“We’ve never advertised,” says Jesper Larsson, 29, of design company Next Century Modern (NCM). “It’s quite easy to just grow a network.” NCM started life in 2002 as a manufacturer of conceptual T-shirts, and has since grown into a multimedia marketing operation. The offices, Larsson notes with satisfaction, are just metres from the spot which Google Maps pinpoints as Gothenburg’s centre. He notes with even more satisfaction that the rent is just SEK40,000 (€4,000) a quarter (the relative cheapness of property is another recurring explanation for Gothenburgers’ good cheer).
“We could move to Stockholm and double our hourly rate,” says Larsson, “but we base our business on loyal clients, and the people here are nice.” The word “nice” is, of course, often used to patronise or damn with faint praise, but it suits Gothenburg. The cobbled shopping district of Haga is cute without being twee. The food – Gothenburg has four Michelin-starred restaurants – is terrific without being ostentatious (Sjöbaren, on Haga Nygata, does wonderful, unfussy seafood at startlingly unfussworthy prices). The parks are green, the streets clean, and if one subscribes to the wisdom that creativity is born of struggle, Gothenburg seems about the least likely entrepreneurial hotbed imaginable. “Gothenburg’s weaknesses are its strengths,” explains Mattias Göransson, 37, publisher of music magazine Filter and football title Offside.
“The limited opportunities mean you can focus,” he says. It’s a view echoed by Erik Hemmendorff, 36, of Plattform Produktion. Hemmendorff moved to Gothenburg in the mid-90s, and became entranced by the semi-legal underground club and music scene that was flourishing at the time, and the availability of almost free housing – he recalls paying his meagre rent by recycling beer cans from the previous month’s parties.
Though the signifiers of this period have now dried up or gone legit, Hemmendorf believes the spirit still flourishes. At the very least, being located in Gothenburg has done no harm to the production house he established in 2002 with director Ruben Östlund. Their latest feature, De Ofrivilliga (“Involuntary”), has won several international festival awards and has just been submitted as Sweden’s contender for the foreign-language Oscar. Hemmendorf insists, however, that the location has been key to their success. “If you work here in our field,” he says, “nobody cares. There’s no career opportunity unless you invent it.”
In a city of such determined self-starters, it’s easy to wonder what role government can play, beyond leaving everybody to get on with it. Andreas Göthberg, 33, is the head of the Centre of Visualisation at Business Region Göteborg, a non-profit firm, owned by the city government, whose brief is to develop local trade and industry.
Unsurprisingly, he describes Business Region Göteborg’s role as one of facilitation rather than encouragement – introducing the right people to the right people and accelerating the city’s culture of cooperation. “It’s what makes this place,” he says, “that people collaborate a lot. Being the second city, we need to do that – being successful here means fighting for it, but not against each other.”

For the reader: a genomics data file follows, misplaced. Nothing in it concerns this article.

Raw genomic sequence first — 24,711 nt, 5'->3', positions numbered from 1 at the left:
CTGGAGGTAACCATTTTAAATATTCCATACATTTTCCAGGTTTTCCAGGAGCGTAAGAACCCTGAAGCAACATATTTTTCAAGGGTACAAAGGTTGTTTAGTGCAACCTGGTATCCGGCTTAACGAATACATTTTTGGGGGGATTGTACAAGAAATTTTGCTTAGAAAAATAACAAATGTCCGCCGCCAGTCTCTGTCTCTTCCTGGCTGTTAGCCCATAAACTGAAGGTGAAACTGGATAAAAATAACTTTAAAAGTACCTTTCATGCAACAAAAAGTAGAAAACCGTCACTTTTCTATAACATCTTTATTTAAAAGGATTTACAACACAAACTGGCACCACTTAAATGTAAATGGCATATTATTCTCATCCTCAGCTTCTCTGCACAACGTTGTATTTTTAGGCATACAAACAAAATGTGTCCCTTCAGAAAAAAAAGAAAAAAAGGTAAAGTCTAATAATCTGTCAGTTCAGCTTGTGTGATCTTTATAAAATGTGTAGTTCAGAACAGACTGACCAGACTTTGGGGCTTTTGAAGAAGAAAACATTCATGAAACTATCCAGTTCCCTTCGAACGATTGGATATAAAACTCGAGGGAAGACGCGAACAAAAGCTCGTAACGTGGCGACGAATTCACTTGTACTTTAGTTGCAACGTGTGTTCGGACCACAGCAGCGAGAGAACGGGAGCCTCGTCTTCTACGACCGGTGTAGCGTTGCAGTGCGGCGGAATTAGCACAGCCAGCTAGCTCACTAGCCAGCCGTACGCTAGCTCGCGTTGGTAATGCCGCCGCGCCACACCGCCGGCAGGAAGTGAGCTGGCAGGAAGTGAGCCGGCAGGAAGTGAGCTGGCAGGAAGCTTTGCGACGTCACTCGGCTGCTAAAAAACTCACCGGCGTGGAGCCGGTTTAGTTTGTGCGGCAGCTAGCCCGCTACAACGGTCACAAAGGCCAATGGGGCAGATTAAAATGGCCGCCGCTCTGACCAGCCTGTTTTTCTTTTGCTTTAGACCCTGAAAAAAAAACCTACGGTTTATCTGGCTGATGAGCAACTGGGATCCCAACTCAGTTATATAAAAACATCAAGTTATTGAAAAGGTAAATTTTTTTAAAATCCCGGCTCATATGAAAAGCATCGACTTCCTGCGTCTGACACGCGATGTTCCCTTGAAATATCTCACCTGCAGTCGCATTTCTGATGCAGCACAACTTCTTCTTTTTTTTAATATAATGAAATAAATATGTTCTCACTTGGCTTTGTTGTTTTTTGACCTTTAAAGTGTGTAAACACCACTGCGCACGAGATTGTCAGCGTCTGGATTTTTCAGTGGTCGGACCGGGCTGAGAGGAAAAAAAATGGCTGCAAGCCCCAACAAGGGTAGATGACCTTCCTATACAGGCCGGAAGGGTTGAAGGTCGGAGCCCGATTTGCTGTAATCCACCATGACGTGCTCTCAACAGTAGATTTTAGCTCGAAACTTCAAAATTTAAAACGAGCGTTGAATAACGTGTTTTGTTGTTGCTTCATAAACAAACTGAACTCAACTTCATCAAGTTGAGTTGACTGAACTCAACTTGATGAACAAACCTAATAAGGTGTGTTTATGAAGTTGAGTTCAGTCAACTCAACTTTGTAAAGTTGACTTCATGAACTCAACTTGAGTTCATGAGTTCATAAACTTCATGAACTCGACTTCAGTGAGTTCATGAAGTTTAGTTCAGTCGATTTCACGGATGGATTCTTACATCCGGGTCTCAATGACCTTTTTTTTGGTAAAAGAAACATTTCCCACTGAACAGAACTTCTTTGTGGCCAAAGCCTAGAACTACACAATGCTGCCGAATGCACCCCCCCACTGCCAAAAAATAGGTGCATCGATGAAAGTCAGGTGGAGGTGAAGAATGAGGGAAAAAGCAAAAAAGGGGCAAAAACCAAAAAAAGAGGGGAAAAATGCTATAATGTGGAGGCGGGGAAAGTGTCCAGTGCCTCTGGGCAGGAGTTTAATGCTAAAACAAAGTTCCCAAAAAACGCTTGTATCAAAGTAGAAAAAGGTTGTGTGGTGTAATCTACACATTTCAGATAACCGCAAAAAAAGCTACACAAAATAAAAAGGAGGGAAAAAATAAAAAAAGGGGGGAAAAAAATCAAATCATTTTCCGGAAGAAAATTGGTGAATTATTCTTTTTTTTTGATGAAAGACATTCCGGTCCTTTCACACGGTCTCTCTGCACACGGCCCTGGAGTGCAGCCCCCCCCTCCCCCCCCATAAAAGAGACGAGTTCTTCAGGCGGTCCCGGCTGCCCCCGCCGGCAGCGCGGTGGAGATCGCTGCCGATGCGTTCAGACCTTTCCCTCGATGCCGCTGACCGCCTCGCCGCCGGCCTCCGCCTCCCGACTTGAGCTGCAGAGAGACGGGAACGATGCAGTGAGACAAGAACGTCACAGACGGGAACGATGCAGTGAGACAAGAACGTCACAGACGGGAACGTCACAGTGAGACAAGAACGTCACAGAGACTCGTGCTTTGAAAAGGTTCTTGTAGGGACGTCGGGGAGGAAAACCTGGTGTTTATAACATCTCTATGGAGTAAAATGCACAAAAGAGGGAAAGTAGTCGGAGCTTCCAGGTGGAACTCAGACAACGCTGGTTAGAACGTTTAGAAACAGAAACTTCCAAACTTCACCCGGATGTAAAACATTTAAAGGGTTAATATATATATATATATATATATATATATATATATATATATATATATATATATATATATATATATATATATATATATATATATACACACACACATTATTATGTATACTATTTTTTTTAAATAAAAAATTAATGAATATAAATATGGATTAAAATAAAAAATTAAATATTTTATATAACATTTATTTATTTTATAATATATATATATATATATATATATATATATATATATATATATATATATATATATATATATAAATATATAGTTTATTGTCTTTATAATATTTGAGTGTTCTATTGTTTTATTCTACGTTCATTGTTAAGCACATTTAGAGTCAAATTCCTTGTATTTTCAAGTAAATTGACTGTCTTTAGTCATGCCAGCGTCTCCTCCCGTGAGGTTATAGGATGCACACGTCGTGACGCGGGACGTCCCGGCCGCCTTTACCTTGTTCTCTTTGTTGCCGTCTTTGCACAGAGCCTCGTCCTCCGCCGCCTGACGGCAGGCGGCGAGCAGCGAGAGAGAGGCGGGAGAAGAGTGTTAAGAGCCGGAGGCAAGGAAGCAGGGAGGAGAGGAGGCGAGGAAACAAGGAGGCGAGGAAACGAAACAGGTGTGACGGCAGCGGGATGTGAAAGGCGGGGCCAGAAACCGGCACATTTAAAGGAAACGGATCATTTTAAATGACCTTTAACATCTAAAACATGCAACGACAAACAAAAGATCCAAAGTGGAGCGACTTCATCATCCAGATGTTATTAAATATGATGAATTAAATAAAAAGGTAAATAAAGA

There are, he explains, grand ambitions for what many of Gothenburg’s citizens describe as “a little big town, or a big little town” – he wants to see 50,000 more people living here by 2020, and thinks there’s every reason for them to come. “In Stockholm,” he says, “people seem to need to have a certain amount of stress, and be seen to be rushing about with a latte in their hand. People here don’t do that. It’s much more easygoing, but no less effective.”
Gothenburg is serviced by two international airports. Landvetter, the larger of the two, boasts 40 or so direct routes. Most of these are within Europe, aside from connections to Tehran, Beirut, Erbil and Sulaymaniyah. Gothenburg City Airport, the smaller one, is closer to the centre, and is favoured by budget airlines including Ryanair and Wizz. Sweden’s national rail service, SJ, connects Gothenburg to destinations all over Sweden and Scandinavia – Stockholm, Copenhagen and Oslo are all about three hours away. Gothenburg can also be reached by sea. Stena Line connects to Frederikshavn in Denmark in three and a quarter hours with its car ferry, or two hours with its high-speed ferry in the summer. Kiel, in Germany, is 14 hours away.
- More direct air links. One of the world’s great ports should have equally commanding global air reach.
- A fast train link from the city to the airports would make a big difference. The buses to Landvetter aren’t bad, but taxis are expensive.
- A coherent vision for making more of the waterfront. The Göta river could be made a glorious spectacle without compromising the working port.
- A sense of adventure about architecture. Too much of the city’s fondness for utility is expressed in its newer buildings.
- Have more confidence. Locals spend too long defining themselves in relation to Stockholm typical second-city syndrome.